The Digestive System
If human cells could use the food eaten in that form, there would be no need for a digestive system. The digestive system changes the food into a form that can be used by the cells and that enables the nutrients to get into the blood so they can be transported throughout the body.
The digestive system consists of one long tube and the organs that attach to it. The organs produce digestive chemicals (enzymes and acids) that break down the nutrients into simpler forms so that absorption through the intestinal wall and into the blood stream can occur.
Mechanical and Chemical Digestion
There are two kinds of digestion: mechanical and chemical. Mechanical digestion involves physically breaking the food into smaller pieces. Mechanical digestion begins in the mouth as the food is chewed. Chemical digestion involves breaking down the food into simpler nutrients that can be used by the cells. Chemical digestion begins in the mouth when food mixes with saliva. Saliva contains an enzyme (amylase) that begins the breakdown of carbohydrates. (An enzyme is a protein that can catalyze certain biochemical reactions).
The Digestive Process
Food is chewed into smaller pieces. Adults have 32 specialized teeth—teeth that can grind, chew, and tear different kinds of food. The tongue is an organ consisting of skeletal muscles (voluntary muscles) that move the food around the mouth to allow for efficient mechanical digestion. Salivary glands beneath and in back of the tongue secrete the saliva that allows for easier swallowing of food and the beginning of chemical digestion.
Swallowing forces the chewed food through a tubular entrance (pharynx) to the esophagus (food tube). As food is swallowed a flap-like valve, the epiglottis, closes over the trachea (windpipe) to prevent food entering the windpipe and causing choking.
The esophagus connects the pharynx with the stomach. Contractions of the esophagus push the food through a sphincter (a ring of smooth muscle that closes off an opening in the body) and into the stomach.
NOTE: The digestive system moves food along by way of peristalsis, a wavelike contraction of smooth (involuntary) muscle.
Other than the chemical digestion of carbohydrates in the mouth, all digestion to this point has been mechanical.
The stomach is a muscular and stretchable sac with three important functions:
1) It mixes and stores food until it can be further digested.
2) It secretes chemicals that help break the food into more digestible forms.
3) It controls the passage of food into the small intestine.
The stomach starts chemical digestion of protein. Secretions from the stomach lining consist of about two liters of hydrochloric acid (HCl), pepsin, and other fluids that make up gastric fluids each day. The fluid is extremely acidic and it helps kill bacteria and other pathogens that may have been ingested.
The thick mucus also produced by the stomach lining usually keeps the acids from damaging the lining. If not enough mucus is produced or if too much acid is produced, peptic ulcers form. Heredity, stress, smoking, and excessive alcohol intake can make the ulcers worse. The condition can worsen and bleeding ulcers can result.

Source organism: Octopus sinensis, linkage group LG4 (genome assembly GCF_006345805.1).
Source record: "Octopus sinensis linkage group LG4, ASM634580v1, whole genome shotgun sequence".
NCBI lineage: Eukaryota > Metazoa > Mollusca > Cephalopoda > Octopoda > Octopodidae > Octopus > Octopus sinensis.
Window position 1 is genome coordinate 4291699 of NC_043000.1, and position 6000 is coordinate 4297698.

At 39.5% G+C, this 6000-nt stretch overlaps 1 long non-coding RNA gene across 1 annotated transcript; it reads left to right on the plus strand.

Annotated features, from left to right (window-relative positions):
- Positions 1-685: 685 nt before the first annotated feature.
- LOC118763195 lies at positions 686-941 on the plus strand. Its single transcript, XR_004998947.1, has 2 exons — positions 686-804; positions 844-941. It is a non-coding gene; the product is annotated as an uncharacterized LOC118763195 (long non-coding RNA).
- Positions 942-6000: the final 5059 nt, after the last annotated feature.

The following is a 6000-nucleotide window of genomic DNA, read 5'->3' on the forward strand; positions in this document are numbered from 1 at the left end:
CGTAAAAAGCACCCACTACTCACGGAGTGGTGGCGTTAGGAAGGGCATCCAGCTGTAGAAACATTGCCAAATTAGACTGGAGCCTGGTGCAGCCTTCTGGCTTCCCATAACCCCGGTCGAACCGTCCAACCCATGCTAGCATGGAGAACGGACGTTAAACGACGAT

Food stays in the stomach for approximately 3-4 hours and moves through another sphincter muscle to pass into the small intestine.
Nearly 7 meters in length, the small intestine is folded and curled around a small area in the abdominal cavity. The inside surfaces of the intestine are covered with projections called villi. These finger-like structures are covered in smaller projections called microvilli and work to absorb food molecules that have been broken down by the processes of chemical digestion.
The small intestine has three distinct parts: the duodenum, the jejunum, and the ileum. Each day, about 9 liters of fluid enters the duodenum. Most chemical digestion takes place in the duodenum by chemicals secreted by the liver, pancreas and small intestine. The other two sections of the small intestine, the jejunum and the ileum, absorb food molecules by way of the villi directly into the blood stream.
The large intestine receives the material “left-over” from chemical digestion that is basically nutrient free. Only water, cellulose, and undigestible materials are left. The main job of the large intestine is to remove water from the undigested material. Water is quickly removed from the material through villi and returns to the blood stream.
The last part of the digestive tract is the rectum, a “holding area” for the undigested material. Waste leaves the body from this area.
The liver is a large organ located just above the stomach. The liver produces bile which helps digest lipids. Bile is stored in the gallbladder and flows from the gallbladder to the duodenum where it helps digest fats.
The picture at the left shows a human liver.
The gall bladder is a small, greenish organ located just under the liver. It stores bile produced by the liver until it is secreted directly into the first section of the small intestine.
The pancreas has three important functions that help the digestive system change food into a form that can be used by the cells.
1) It produces enzymes which help break down proteins, lipids, and carbohydrates.
2) It produces the hormone, insulin, which helps regulate blood glucose levels.
3) It produces sodium bicarbonate which helps to neutralize stomach acids.
Checking for Understanding
- 1. What is the function of the digestive system?
- 2. What is the function of the following parts/organs of the digestive system?
- a. mouth—
- b. teeth—
- c. esophagus—
- d. stomach—
- e. sphincter—
- f. duodenum—
- g. large intestine—
- h. rectum—
- i. pancreas—
- j. liver—
- k. gall bladder—
- 3. What is the difference between mechanical and chemical digestion?
- 4. Some medical conditions make it necessary to remove portions of the large intestine. What consequences could this removal have on the digestive process?